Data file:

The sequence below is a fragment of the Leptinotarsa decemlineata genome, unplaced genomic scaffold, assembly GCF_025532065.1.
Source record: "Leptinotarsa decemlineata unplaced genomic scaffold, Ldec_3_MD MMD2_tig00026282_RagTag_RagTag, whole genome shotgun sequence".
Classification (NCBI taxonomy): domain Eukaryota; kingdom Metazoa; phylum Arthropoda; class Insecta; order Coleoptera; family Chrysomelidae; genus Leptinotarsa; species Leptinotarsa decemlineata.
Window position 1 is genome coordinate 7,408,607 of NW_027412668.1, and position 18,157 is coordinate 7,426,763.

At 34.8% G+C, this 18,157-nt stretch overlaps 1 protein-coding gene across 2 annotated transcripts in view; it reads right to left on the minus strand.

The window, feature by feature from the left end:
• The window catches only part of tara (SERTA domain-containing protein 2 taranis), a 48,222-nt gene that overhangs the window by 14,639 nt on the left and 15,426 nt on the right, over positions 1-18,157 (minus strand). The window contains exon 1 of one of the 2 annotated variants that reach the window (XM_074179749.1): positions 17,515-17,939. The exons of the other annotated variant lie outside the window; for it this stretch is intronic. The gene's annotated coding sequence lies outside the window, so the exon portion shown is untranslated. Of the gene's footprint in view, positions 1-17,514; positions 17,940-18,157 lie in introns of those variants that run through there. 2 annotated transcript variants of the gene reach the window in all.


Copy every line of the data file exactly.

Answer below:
The sequence below is a fragment of the Leptinotarsa decemlineata genome, unplaced genomic scaffold, assembly GCF_025532065.1.
Source record: "Leptinotarsa decemlineata unplaced genomic scaffold, Ldec_3_MD MMD2_tig00026282_RagTag_RagTag, whole genome shotgun sequence".
Classification (NCBI taxonomy): domain Eukaryota; kingdom Metazoa; phylum Arthropoda; class Insecta; order Coleoptera; family Chrysomelidae; genus Leptinotarsa; species Leptinotarsa decemlineata.
Window position 1 is genome coordinate 7,408,607 of NW_027412668.1, and position 18,157 is coordinate 7,426,763.

At 34.8% G+C, this 18,157-nt stretch overlaps 1 protein-coding gene across 2 annotated transcripts in view; it reads right to left on the minus strand.

The window, feature by feature from the left end:
• The window catches only part of tara (SERTA domain-containing protein 2 taranis), a 48,222-nt gene that overhangs the window by 14,639 nt on the left and 15,426 nt on the right, over positions 1-18,157 (minus strand). The window contains exon 1 of one of the 2 annotated variants that reach the window (XM_074179749.1): positions 17,515-17,939. The exons of the other annotated variant lie outside the window; for it this stretch is intronic. The gene's annotated coding sequence lies outside the window, so the exon portion shown is untranslated. Of the gene's footprint in view, positions 1-17,514; positions 17,940-18,157 lie in introns of those variants that run through there. 2 annotated transcript variants of the gene reach the window in all.